You can also download movies/TV shows through ATV or watch BBC iPlayer via XBMC. I still need to see if there is a 4oD plugin yet for XBMC. You can also control the whole setup from an iPad or iPhone.

    It's a simple and neat, low cost setup which ticks all the boxes apart from the TV recording but I have sky+ HD for that.

      • avatar
      • Jake Howlett
      • Wed 28 Sep 2011 03:49 AM

      Hi Xander. I had no idea you were in the UK. I assumed, with a name like that you'd be in a Spanish-speaking country...

    • avatar
    • Martin Davies
    • Tue 27 Sep 2011 04:02 AM

    Jake, Digital Stream is a good alternative to the Humax PVR if you go down that root. Similar price but with HD and excellent feedback on avforums. Search for the Digital Stream dhr8205u. Martin

    • avatar
    • Dexter Madronio
    • Tue 27 Sep 2011 06:22 AM

    Hi Jake, what you're looking for is a very customized PC with the following specs - Blu-ray drive which does play DVD as well (although DVD is still there, it is on its way out and might as well future proof you know), an upscale TV tuner card which includes a remote. Nowadays, streaming movies on the internet is as easy as pie. Anyways my little two bits for your replacement entertainment machine :).

    • avatar
    • Anders
    • Tue 27 Sep 2011 06:51 AM

    Hi Jake,

    After years of reading and benefit from tips on your site, I think it´s payback time by posting a comment about something I maybe know a litte bit more about than you :-)

    My best tip, especially if you´re a person with a bit of technical interest and patience, is to use MediaPortal (http://www.team-mediaportal.com/) on a "HTPC".

    My setup, thats been working very well for years now, is like this:

    - A dedicated media pc/server ("HTPC"), built for low energy consumption and silence. Motherboard with integrated CPU och graphics. Windows 7. This could as well be any ordinary pc with Windows.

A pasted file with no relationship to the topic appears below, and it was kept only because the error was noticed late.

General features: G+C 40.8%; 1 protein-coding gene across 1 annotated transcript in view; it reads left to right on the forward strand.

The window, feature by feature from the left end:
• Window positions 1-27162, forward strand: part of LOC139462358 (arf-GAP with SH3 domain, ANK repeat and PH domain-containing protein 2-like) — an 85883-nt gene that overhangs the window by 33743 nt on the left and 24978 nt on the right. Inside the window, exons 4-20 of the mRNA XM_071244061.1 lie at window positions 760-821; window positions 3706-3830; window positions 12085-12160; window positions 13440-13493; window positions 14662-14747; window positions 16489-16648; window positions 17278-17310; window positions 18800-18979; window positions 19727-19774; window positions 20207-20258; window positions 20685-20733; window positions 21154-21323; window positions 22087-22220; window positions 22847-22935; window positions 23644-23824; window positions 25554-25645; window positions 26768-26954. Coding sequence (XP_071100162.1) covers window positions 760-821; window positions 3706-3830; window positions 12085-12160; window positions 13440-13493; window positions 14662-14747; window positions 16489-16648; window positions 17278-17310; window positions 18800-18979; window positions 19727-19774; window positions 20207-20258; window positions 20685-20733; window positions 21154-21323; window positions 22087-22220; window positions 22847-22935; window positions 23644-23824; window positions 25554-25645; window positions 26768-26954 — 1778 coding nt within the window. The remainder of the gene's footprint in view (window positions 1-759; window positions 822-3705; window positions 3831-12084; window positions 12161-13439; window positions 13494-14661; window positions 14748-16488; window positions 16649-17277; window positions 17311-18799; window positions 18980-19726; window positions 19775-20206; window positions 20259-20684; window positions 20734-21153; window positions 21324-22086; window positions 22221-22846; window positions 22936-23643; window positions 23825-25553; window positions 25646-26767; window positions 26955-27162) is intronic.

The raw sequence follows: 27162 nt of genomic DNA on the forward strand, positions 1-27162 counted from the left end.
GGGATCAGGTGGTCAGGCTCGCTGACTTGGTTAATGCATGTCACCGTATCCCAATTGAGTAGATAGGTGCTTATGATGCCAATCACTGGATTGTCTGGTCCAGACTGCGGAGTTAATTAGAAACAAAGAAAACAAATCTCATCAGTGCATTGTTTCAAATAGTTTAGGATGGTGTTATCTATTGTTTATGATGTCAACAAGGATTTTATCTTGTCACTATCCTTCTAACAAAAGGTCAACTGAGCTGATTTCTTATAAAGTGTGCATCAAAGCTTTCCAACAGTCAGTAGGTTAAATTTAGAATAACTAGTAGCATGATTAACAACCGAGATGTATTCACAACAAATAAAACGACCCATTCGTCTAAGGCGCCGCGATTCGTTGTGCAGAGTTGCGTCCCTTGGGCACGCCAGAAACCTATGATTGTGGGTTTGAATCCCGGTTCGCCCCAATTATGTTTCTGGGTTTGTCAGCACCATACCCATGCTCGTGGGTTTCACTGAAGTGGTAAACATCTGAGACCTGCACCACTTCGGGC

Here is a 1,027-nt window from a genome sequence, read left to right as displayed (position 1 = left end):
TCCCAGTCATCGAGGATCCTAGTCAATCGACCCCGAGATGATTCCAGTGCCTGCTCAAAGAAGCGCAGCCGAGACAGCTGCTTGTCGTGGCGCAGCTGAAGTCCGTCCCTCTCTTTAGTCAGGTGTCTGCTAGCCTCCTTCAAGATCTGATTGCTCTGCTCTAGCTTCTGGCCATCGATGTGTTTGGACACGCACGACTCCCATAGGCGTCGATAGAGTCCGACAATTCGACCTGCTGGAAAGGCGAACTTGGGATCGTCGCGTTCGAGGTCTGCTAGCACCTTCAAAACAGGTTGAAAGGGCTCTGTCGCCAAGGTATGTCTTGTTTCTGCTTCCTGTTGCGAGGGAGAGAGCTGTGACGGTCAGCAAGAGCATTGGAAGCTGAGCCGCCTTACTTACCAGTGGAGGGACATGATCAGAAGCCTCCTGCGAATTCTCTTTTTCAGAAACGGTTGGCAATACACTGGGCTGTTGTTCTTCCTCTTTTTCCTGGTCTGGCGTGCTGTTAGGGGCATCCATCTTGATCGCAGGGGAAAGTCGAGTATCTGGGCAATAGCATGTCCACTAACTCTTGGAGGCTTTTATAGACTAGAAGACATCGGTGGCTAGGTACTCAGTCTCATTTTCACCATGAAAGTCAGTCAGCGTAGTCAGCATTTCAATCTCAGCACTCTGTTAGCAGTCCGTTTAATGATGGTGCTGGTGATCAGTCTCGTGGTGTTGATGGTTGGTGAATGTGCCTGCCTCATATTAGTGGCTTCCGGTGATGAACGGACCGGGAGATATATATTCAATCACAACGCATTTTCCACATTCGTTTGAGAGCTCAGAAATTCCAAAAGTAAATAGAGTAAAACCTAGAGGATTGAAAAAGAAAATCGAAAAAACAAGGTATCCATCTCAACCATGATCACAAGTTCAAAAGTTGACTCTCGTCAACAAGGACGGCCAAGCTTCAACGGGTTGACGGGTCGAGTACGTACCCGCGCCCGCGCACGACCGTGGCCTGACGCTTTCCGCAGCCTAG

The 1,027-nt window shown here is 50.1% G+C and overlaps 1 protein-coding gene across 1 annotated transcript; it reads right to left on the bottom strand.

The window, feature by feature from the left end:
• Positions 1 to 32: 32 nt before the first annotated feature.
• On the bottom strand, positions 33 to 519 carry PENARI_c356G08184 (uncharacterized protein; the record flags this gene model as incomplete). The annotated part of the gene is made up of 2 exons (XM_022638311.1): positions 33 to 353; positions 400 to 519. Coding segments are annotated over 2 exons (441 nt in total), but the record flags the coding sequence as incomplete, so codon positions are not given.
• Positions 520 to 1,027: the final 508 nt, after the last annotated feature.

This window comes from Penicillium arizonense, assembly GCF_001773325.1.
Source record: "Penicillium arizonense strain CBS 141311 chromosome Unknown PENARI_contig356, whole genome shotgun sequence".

- Integrated DVD-player (and/or a BlueRay player)

    - TV-card(s), in my case a Fire-DTV box, but could be any TV-card supported by MediaPortal (most of them are). MediaPortal supports as many TV-cards as you like.

    - Install MediaPortal (it´s completely free software!)

    - Disks to store films, music, TV shows, photos etc. on. In my case I have the disks attached to the pc/server, but could be a NAS as well, or both.

    After a litle configuration of MediaPortal (with latest releases its quite simple really), you get:

    - Watch, record/pause live TV

    - Instant access to stored recordings, ripped DVDs, movies, music, radio etc.

    - Install MediaPortal client on other computers on your network to access same functionality on them, like s watch streaming TV from server, start recordings, watch movies on server etc.

    - Endless ways to enrich MediaPortal with skins and plugins, for example to control the server from a mobile device. I use my HTC to start recordings and watch TV schedules and as a full featured remote!

    MediaPortal is under constant development by a very dedicated community and lead developers.

    I think it is the best solution today to get it "all in one box".

    Good Luck!

      • avatar
      • Jake Howlett
      • Tue 27 Sep 2011 12:51 PM

      Thanks Anders. Will digest fully later on. For now, many thanks!

      Knowing more than me on this wouldn't be that hard right now ;-)

    1. I'd like to add that I worked with MediaPortal for some years, too. I even contributed some small pieces of code.

      Nevertheless, I never was able to create a 100% stable solution with MediaPortal.

      From my experiences that I have with the Plex based solution I feel the whole MediaPortal setup and configuration process way too "big" and complicated.

      But things may have changed, my experience with MediaPortal is about two years old.

      Show the rest of this thread

  7. I had an HTPC a while ago and found that I just spent huge amounts of time tweaking the thing.

    Now it's a dvd player connected to a projector, and no TV.